Spurwink River

Spurwink River

I’ll probably keep quiet on the blog for a while still, as I’m working on some bigger projects for 2014. Top priority is going toward improving the AT and PCT apps, and working on a New England day-hikes app. After that, plans for some big hikes in the summer are under way. More on that as plans get worked out.

Wetlands on the way to Prout's Neck.

Wetlands on the way to Prout’s Neck.

Mud season is upon us mighty early this year. I don’t run screaming at the sight of a muddy trail, but there’s a big difference between muddy trails and mud-season trails. Like the Green Mountain Club says, I find it’s best to stay off the trails in the mountains during this time of year. But with the early spring, there’s just too much sunshine and warm weather to stay indoors. Time to hit the road, Jack.

It wasn’t until about this time last year that I started riding my bike any more than a few miles at a time, but I got addicted pretty quickly. I don’t have a fancy road bike– just an old mountain bike that I got from Craigslist a few years ago and outfitted with hybrid tires. It doesn’t have clip-in pedals, or drop handlebars, or a very comfortable saddle. It’s a very basic, cheap bike, and it gets me where I want to go. These days, “where I want to go” tends to be 20-40 mile rides on back roads near Keene. Since I’ve been cooped up for most of the winter, it’s nice to get out for some long rides to set my mind straight.

Last year around this time, I was in a bizarrely similar situation. I had moved to a new town, found a job, the job ended prematurely, and then I spent most of the spring biding my time until the summer, when I already had a job lined up. As I sit here writing this, jobless yet again, waiting for the end of May when my summer at NOLS begins, I’m finding the parallels a little worrisome. The obvious reason, of course, is that I don’t want to be in the kind of cycle where I can’t hold a job for more than a few months at a time. In general, though, I’d like to not repeat 2011, which, on the whole, was a very negative year for me. I documented the highlights of it in this blog, and tried to steer away from the unpleasant aspects, because I don’t like to dwell.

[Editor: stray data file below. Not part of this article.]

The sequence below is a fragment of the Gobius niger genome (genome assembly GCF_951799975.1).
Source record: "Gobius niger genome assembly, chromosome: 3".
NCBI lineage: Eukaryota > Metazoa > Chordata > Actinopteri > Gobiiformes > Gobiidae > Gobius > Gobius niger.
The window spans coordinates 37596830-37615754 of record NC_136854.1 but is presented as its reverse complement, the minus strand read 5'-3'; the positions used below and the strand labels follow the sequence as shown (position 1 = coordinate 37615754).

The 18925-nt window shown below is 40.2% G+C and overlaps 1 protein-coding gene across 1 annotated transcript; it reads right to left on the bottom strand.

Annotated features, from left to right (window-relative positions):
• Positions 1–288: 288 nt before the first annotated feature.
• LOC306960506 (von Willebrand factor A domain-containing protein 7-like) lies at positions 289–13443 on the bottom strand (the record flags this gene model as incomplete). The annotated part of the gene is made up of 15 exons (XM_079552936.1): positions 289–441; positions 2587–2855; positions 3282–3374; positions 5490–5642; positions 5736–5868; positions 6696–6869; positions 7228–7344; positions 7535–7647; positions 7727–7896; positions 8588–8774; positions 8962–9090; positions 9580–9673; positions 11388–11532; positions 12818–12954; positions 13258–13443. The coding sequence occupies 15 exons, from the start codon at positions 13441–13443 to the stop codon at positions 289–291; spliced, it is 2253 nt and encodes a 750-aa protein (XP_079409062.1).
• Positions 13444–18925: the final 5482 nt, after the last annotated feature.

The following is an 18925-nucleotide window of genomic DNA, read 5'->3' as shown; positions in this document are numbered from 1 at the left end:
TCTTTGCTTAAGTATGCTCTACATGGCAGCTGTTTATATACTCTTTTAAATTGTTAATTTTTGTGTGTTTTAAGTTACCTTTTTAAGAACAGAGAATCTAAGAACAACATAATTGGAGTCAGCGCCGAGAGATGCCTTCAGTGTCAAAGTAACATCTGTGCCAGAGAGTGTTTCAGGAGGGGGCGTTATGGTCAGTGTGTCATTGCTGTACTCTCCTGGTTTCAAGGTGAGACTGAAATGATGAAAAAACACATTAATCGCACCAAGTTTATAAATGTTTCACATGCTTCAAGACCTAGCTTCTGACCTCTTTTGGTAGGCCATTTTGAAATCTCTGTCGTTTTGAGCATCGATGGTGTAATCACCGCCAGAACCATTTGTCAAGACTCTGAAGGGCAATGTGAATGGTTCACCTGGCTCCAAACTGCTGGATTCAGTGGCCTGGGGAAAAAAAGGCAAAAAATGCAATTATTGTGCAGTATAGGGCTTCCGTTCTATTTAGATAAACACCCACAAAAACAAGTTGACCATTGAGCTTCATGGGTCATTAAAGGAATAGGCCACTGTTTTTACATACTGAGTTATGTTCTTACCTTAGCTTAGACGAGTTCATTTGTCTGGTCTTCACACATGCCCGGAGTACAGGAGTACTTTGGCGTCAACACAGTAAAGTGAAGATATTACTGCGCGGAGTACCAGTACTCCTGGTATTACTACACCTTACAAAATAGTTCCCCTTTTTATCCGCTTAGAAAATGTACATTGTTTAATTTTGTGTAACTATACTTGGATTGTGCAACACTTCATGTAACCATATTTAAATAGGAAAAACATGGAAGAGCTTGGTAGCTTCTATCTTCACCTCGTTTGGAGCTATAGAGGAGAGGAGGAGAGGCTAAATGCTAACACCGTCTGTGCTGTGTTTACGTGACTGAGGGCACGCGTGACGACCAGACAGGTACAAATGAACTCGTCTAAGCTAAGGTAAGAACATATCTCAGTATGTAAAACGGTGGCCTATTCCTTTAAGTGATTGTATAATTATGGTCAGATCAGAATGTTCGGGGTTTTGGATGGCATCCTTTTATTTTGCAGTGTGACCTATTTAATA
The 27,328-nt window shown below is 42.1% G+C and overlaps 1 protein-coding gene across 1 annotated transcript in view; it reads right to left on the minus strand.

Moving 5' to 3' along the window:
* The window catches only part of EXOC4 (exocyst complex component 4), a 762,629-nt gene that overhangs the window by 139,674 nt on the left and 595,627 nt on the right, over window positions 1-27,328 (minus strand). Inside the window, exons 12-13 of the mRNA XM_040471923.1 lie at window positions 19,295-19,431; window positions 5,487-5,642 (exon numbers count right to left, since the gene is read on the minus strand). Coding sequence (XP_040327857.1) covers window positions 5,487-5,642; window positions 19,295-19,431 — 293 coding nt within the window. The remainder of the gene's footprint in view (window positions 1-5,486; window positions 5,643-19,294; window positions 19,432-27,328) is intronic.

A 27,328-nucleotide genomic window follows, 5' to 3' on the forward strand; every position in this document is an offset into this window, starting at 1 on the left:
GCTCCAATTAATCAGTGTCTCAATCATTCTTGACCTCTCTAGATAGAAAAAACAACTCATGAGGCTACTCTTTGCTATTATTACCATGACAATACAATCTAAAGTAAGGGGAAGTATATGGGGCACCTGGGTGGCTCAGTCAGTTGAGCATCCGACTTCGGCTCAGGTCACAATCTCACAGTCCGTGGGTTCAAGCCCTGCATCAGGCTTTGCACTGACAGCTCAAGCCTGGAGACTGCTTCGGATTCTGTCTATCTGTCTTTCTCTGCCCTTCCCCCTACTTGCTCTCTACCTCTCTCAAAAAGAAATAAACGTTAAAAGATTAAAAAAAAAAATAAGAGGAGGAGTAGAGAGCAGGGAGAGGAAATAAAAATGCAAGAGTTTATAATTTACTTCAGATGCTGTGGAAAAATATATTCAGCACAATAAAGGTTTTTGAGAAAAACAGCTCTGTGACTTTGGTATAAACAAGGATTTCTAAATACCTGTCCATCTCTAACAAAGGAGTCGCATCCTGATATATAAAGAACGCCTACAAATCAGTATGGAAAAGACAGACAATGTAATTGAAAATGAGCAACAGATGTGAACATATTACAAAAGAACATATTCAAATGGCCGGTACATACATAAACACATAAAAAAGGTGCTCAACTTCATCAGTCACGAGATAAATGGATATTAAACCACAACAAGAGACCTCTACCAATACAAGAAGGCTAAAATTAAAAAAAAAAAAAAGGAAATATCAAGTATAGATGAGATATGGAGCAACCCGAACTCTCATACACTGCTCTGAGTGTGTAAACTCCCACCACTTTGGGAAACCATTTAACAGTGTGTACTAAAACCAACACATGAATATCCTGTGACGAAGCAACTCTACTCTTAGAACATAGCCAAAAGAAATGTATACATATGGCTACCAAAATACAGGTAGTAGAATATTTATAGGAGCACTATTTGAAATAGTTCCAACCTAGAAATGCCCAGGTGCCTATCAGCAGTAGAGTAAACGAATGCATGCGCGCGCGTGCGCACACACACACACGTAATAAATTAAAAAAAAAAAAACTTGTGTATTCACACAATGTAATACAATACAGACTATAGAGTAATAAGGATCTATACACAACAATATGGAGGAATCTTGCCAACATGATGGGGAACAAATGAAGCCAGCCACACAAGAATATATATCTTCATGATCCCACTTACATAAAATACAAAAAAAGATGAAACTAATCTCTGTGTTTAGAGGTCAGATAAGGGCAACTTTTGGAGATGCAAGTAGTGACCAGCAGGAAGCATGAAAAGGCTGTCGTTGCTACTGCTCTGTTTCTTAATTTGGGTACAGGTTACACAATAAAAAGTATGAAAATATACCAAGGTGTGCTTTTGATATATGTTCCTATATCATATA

Mount Monadnock over a farm field

There are a few things about this year that are looking up, though, and I’m hoping they bode much better for the coming season. I try to focus on them, because that’s the only way to get out of cycles like I’m afraid of finding myself in.

First, there’s my new business at Guthook’s Hiking Guides. They certainly won’t make me rich, or even provide the income of a part-time job, but considering I’ve barely made ends meet in the past few years, the app sales can’t hurt.

The summer at NOLS will undoubtedly be a more positive experience, as well. The backpacking and canoeing program I led at the camp last summer was an afterthought by the camp, and resulted in constant frustration for me (there’s a long story in there somewhere). NOLS is a wilderness school first and foremost, so I have no doubt that it will be more organized and better supported than what I had last summer.

Last year was the first since I graduated from college that I hadn’t hiked a long-distance trail, and I intend to get back on that wagon with the Long Trail. My plans to hike the LT last year were dashed twice, and who knows what this summer will be like in terms of weather, but I’m still planning that hike for the end of this summer. Just having that on the horizon feels good.

Yep, I’ve been feeling cooped up for a month or two, but now that I can more easily get out for long outdoor activities, life seems a little more cheery. The bike is a little less ideal for me than walking up a mountain, but it gets me away from everything for a few hours just the same.